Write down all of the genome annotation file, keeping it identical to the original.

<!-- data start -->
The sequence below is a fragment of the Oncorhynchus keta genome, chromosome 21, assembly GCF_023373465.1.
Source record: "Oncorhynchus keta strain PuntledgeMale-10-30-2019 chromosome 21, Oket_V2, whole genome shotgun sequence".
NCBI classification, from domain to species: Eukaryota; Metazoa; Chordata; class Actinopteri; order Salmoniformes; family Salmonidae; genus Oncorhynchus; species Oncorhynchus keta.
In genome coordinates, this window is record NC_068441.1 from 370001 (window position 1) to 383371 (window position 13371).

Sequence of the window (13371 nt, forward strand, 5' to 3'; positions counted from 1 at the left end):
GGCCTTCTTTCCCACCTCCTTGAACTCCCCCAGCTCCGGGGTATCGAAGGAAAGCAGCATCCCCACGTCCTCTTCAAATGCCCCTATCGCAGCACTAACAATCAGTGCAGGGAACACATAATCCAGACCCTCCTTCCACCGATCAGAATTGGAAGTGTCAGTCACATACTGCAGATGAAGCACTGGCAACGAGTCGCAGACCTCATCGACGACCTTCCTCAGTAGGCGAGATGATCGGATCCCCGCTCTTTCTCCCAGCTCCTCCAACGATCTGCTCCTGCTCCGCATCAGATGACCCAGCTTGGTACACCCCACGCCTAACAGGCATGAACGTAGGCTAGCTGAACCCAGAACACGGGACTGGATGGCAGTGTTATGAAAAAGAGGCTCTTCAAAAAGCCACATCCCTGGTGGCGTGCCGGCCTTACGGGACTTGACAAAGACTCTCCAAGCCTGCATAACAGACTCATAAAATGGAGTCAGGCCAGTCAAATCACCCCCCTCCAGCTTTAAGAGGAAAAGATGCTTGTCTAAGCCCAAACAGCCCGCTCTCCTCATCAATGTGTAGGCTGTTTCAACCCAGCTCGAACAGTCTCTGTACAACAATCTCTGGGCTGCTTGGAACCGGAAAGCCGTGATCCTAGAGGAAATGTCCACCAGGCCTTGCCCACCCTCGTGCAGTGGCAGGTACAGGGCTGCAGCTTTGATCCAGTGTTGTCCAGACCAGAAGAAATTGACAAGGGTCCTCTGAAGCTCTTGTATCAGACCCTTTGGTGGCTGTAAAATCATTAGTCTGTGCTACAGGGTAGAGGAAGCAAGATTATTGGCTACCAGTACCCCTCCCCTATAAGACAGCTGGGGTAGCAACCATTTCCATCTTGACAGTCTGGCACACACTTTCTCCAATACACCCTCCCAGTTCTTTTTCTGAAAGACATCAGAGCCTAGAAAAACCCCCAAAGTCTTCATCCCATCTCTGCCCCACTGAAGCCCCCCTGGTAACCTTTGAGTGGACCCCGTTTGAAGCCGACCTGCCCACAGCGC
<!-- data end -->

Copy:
The sequence below is a fragment of the Oncorhynchus keta genome, chromosome 21, assembly GCF_023373465.1.
Source record: "Oncorhynchus keta strain PuntledgeMale-10-30-2019 chromosome 21, Oket_V2, whole genome shotgun sequence".
NCBI classification, from domain to species: Eukaryota; Metazoa; Chordata; class Actinopteri; order Salmoniformes; family Salmonidae; genus Oncorhynchus; species Oncorhynchus keta.
In genome coordinates, this window is record NC_068441.1 from 370001 (window position 1) to 383371 (window position 13371).

Sequence of the window (13371 nt, forward strand, 5' to 3'; positions counted from 1 at the left end):
GGCCTTCTTTCCCACCTCCTTGAACTCCCCCAGCTCCGGGGTATCGAAGGAAAGCAGCATCCCCACGTCCTCTTCAAATGCCCCTATCGCAGCACTAACAATCAGTGCAGGGAACACATAATCCAGACCCTCCTTCCACCGATCAGAATTGGAAGTGTCAGTCACATACTGCAGATGAAGCACTGGCAACGAGTCGCAGACCTCATCGACGACCTTCCTCAGTAGGCGAGATGATCGGATCCCCGCTCTTTCTCCCAGCTCCTCCAACGATCTGCTCCTGCTCCGCATCAGATGACCCAGCTTGGTACACCCCACGCCTAACAGGCATGAACGTAGGCTAGCTGAACCCAGAACACGGGACTGGATGGCAGTGTTATGAAAAAGAGGCTCTTCAAAAAGCCACATCCCTGGTGGCGTGCCGGCCTTACGGGACTTGACAAAGACTCTCCAAGCCTGCATAACAGACTCATAAAATGGAGTCAGGCCAGTCAAATCACCCCCCTCCAGCTTTAAGAGGAAAAGATGCTTGTCTAAGCCCAAACAGCCCGCTCTCCTCATCAATGTGTAGGCTGTTTCAACCCAGCTCGAACAGTCTCTGTACAACAATCTCTGGGCTGCTTGGAACCGGAAAGCCGTGATCCTAGAGGAAATGTCCACCAGGCCTTGCCCACCCTCGTGCAGTGGCAGGTACAGGGCTGCAGCTTTGATCCAGTGTTGTCCAGACCAGAAGAAATTGACAAGGGTCCTCTGAAGCTCTTGTATCAGACCCTTTGGTGGCTGTAAAATCATTAGTCTGTGCTACAGGGTAGAGGAAGCAAGATTATTGGCTACCAGTACCCCTCCCCTATAAGACAGCTGGGGTAGCAACCATTTCCATCTTGACAGTCTGGCACACACTTTCTCCAATACACCCTCCCAGTTCTTTTTCTGAAAGACATCAGAGCCTAGAAAAACCCCCAAAGTCTTCATCCCATCTCTGCCCCACTGAAGCCCCCCTGGTAACCTTTGAGTGGACCCCGTTTGAAGCCGACCTGCCCACAGCGC